• 1/2.3 inch 28.1mm2
  • 16.0 megapixels
  • 24.00mm - 960.00mm (35mm eq.)
  • 4/3 224.9mm2
  • 16.1 megapixels
  • ISO 200 - 25,600

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Differences

Fujifilm S8200 advantages over Olympus E-M5 II

  • Longer stills battery life
    More info 500 vs 310 shots
    Capture more photos
  • Internal flash
    Internal flash vs None
    Useful in a pinch for fill flash
  • Slow-motion videos
    Yes vs No
    Shoot slow-motion videos

Olympus E-M5 II advantages over Fujifilm S8200

  • Focus peaking
    Peaker vs Non-peaker
    Your camera will highlight what's in focus
  • Larger sensor
    4/3 vs 1/2.3 inch
    More sensor area. Bigger is (generally) better.
  • Tilt-swivel screen
    Tilt-swivel vs none
    Tilt and swivel the screen for maximum shooting flexibility
  • Bigger pixels
    ~ 3.75 vs 1.34 microns
    Better low-light and dynamic range (all else equal)
  • Touchscreen
    Touch vs No touch
    Interact with your camera just like your smartphone
  • High resolution composite
    Yes vs No
    Combine multiple shots to form a super hi-res version
  • RAW file ability
    Yes vs No
    Gives you more flexibility to develop your photos later
  • Built-in Wi-Fi
    Wi-Fi vs None
    Share your photos wirelessly
  • Thinner
    44 mm vs 116 mm
    Thinner
  • External Mic Jack
    Jack vs No jack
    Improved sound fidelity when shooting video
  • Newer
    4 years vs 6 years old
    Newer cameras often support more advanced features
  • Shoots 24p video
    Yes vs No
    Gives your movies a big-screen feel
  • Lighter weight
    469g vs 670g
    Lighter weight
  • More dots on screen
    1037k vs 460k dots
    Can mean greater resolution or a brighter screen
  • Hot shoe
    Hot shoe vs None
    Off-camera flashes open new possibilities
  • Shoots 60p video
    Yes vs No
    A faster framerate can give you more editing options
  • Longer exposure
    60 vs 8 sec
    Long exposures for night shots
  • Bulb shutter
    Bulb vs No bulb
    Hold the shutter open manually for long exposures
  • Bigger JPEG buffer
    18 vs 10 shots
    Take more JPEG shots before waiting (burst mode)
  • Faster shutter
    1/16000 vs 1/2000 sec
    Shoot wide open in bright light
  • Higher extended ISO
    25600 vs 12800 ISO
    Higher extended ISO can give more low-light flexibility

Similarities

Common Strengths

  • Rear display
    Both provide
    Review photos on the back of the camera
  • Eye-level viewfinder
    Both provide
    You'll be able to frame photos even when the sun is out
  • In-Camera Image Stabilization
    Both provide
    Reduces the effects of camera shake at slower shutter speeds
  • Manual focus
    Both provide
    AF is for the weak. Real photographers focus manually.
  • HDMI out
    Both provide
    Use HDMI output to monitor or review video

Common Weaknesses

  • In-camera panoramas
    Neither provide
    Stitches multiple shots into a panoramic photo
  • NFC
    Neither provide
    Simplifies pairing your camera with supported phones
  • Built-in Bluetooth
    Neither provide
    Always-on wireless connectivity
  • Built-in GPS
    Neither provide
    Geotag your photos
  • On-sensor phase detect
    Neither provide
    Usually improves live view and video AF performance
  • Integrated ND filter
    Neither provide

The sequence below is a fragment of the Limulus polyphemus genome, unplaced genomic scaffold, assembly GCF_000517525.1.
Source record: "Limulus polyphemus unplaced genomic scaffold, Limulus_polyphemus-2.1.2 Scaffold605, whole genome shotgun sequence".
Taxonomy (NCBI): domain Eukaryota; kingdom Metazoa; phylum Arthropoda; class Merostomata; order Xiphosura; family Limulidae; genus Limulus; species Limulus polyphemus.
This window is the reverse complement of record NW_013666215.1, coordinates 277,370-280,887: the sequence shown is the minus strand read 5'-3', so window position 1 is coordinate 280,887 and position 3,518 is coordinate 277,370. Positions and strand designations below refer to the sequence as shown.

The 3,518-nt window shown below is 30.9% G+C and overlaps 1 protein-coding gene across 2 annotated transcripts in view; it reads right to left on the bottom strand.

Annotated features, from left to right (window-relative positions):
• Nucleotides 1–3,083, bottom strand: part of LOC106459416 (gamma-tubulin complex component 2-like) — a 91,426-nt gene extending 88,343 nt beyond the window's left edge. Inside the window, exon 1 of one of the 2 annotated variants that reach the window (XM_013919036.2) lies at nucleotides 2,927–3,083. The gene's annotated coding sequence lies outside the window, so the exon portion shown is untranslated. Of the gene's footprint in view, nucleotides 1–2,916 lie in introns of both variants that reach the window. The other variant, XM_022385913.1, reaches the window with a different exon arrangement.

Shoot in daylight with a large aperture or slow shutter
  • Dual card slots
    Neither provide
    Gives you more storage flexibility
  • Headphone jack
    Neither provide
    Monitor audio recording while you shoot video

User reviews

Buy From

Review Excerpt

  • Excellent handling in a compact, weather-sealed body; Crisp, roomy electronic viewfinder; Image quality that can take the fight to APS-C DSLRs; Unique high-res mode lets it bat far above its weight for static scenes; Extremely fast 10 fps burst shooting, Excellent video feature set

  • Control dials are easily bumped; Below-average battery life at default settings; Buffer depths for raw shooters are a bit limited; 16-megapixel sensor resolution feels dated; Weak bundled flash strobe

The Competition

Compared to Fujifilm SL1000

Fujifilm S8200
Fujifilm SL1000
  • $499
  • 1/2.3 inch
  • Less expensive
  • Longer stills battery life
  • $500
  • 1/2.3 inch
  • Tiltable Screen
  • RAW file ability
Olympus E-M5 II
Fujifilm SL1000
  • $799
  • 4/3
  • Focus peaking
  • Larger sensor
  • $500
  • 1/2.3 inch
  • Internal flash
  • Slow-motion videos

Compared to Olympus SP-100

Fujifilm S8200
Olympus SP-100
  • $499
  • 1/2.3 inch
  • Less expensive
  • Slower slow-motion
  • $398
  • 1/2.3 inch
  • In-camera panoramas
  • More telephoto lens reach
Olympus E-M5 II
Olympus SP-100
  • $799
  • 4/3
  • Tilt-swivel screen
  • Focus peaking
  • $398
  • 1/2.3 inch
  • In-camera panoramas
  • Internal flash

Compared to Fujifilm S9800

Fujifilm S8200
Fujifilm S9800
  • $499
  • 1/2.3 inch
  • Shoots 1080p video
  • $504
  • 1/2.3 inch
  • Focus peaking
  • In-camera panoramas
Olympus E-M5 II
Fujifilm S9800
  • $799
  • 4/3
  • Tilt-swivel screen
  • Larger sensor
  • $504
  • 1/2.3 inch
  • In-camera panoramas
  • Longer stills battery life

Compared to Olympus E-M10 II

Fujifilm S8200
Olympus E-M10 II
  • $499
  • 1/2.3 inch
  • Slower slow-motion
  • Longer stills battery life
  • $442
  • 4/3
  • Focus peaking
  • Larger sensor
Olympus E-M5 II
Olympus E-M10 II
  • $799
  • 4/3
  • Tilt-swivel screen
  • High resolution composite
  • $442
  • 4/3
  • Less expensive
  • Internal flash

Compared to Panasonic GX85

Fujifilm S8200
Panasonic GX85
  • $499
  • 1/2.3 inch
  • Longer stills battery life
  • Slow-motion videos
  • $598
  • 4/3
  • Focus peaking
  • Larger sensor
Olympus E-M5 II
Panasonic GX85
  • $799
  • 4/3
  • Tilt-swivel screen
  • High resolution composite
  • $598
  • 4/3
  • Less expensive
  • Shoot 4K video
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